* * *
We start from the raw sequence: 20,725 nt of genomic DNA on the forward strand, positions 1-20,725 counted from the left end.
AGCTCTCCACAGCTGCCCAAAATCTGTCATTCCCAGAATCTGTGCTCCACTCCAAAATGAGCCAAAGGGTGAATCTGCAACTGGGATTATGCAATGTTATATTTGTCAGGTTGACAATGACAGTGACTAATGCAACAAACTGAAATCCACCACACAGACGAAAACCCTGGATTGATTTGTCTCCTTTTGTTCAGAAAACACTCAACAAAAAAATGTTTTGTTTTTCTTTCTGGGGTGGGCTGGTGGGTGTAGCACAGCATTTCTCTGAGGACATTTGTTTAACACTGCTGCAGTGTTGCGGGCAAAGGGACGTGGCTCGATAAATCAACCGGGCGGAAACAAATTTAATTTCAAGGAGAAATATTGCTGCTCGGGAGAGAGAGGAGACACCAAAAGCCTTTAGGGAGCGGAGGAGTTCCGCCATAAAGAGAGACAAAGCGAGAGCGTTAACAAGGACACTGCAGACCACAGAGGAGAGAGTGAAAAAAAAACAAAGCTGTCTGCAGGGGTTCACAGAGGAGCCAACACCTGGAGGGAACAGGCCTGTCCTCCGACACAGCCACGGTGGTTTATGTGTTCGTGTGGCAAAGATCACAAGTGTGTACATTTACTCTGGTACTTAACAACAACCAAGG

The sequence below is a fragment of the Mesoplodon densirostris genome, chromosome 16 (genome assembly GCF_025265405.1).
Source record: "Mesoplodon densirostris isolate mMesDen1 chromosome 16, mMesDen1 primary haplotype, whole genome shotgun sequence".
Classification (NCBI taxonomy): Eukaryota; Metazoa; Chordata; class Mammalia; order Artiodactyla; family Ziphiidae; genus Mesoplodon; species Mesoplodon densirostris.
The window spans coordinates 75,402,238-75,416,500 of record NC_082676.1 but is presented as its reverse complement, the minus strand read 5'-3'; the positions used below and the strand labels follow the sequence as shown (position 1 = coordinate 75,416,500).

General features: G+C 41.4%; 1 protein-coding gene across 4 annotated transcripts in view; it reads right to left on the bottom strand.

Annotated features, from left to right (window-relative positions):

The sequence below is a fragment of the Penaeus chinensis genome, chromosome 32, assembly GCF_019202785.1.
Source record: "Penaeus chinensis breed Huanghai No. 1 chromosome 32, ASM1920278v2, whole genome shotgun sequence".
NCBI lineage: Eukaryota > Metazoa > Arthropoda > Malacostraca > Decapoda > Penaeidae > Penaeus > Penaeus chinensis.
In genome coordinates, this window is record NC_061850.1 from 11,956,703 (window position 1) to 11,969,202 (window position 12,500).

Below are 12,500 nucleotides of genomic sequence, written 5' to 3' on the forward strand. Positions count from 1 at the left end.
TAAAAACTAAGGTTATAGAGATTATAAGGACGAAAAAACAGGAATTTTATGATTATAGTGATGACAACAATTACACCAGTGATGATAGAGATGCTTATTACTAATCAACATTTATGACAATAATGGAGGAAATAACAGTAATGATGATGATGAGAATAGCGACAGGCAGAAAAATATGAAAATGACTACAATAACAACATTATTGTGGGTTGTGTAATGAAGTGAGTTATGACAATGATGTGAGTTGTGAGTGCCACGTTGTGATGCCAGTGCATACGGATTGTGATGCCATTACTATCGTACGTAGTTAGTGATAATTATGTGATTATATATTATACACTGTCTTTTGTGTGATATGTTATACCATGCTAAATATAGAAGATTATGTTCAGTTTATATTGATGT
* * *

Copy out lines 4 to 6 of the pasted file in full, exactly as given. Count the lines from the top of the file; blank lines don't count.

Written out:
Source record: "Mesoplodon densirostris isolate mMesDen1 chromosome 16, mMesDen1 primary haplotype, whole genome shotgun sequence".
Classification (NCBI taxonomy): Eukaryota; Metazoa; Chordata; class Mammalia; order Artiodactyla; family Ziphiidae; genus Mesoplodon; species Mesoplodon densirostris.
The window spans coordinates 75,402,238-75,416,500 of record NC_082676.1 but is presented as its reverse complement, the minus strand read 5'-3'; the positions used below and the strand labels follow the sequence as shown (position 1 = coordinate 75,416,500).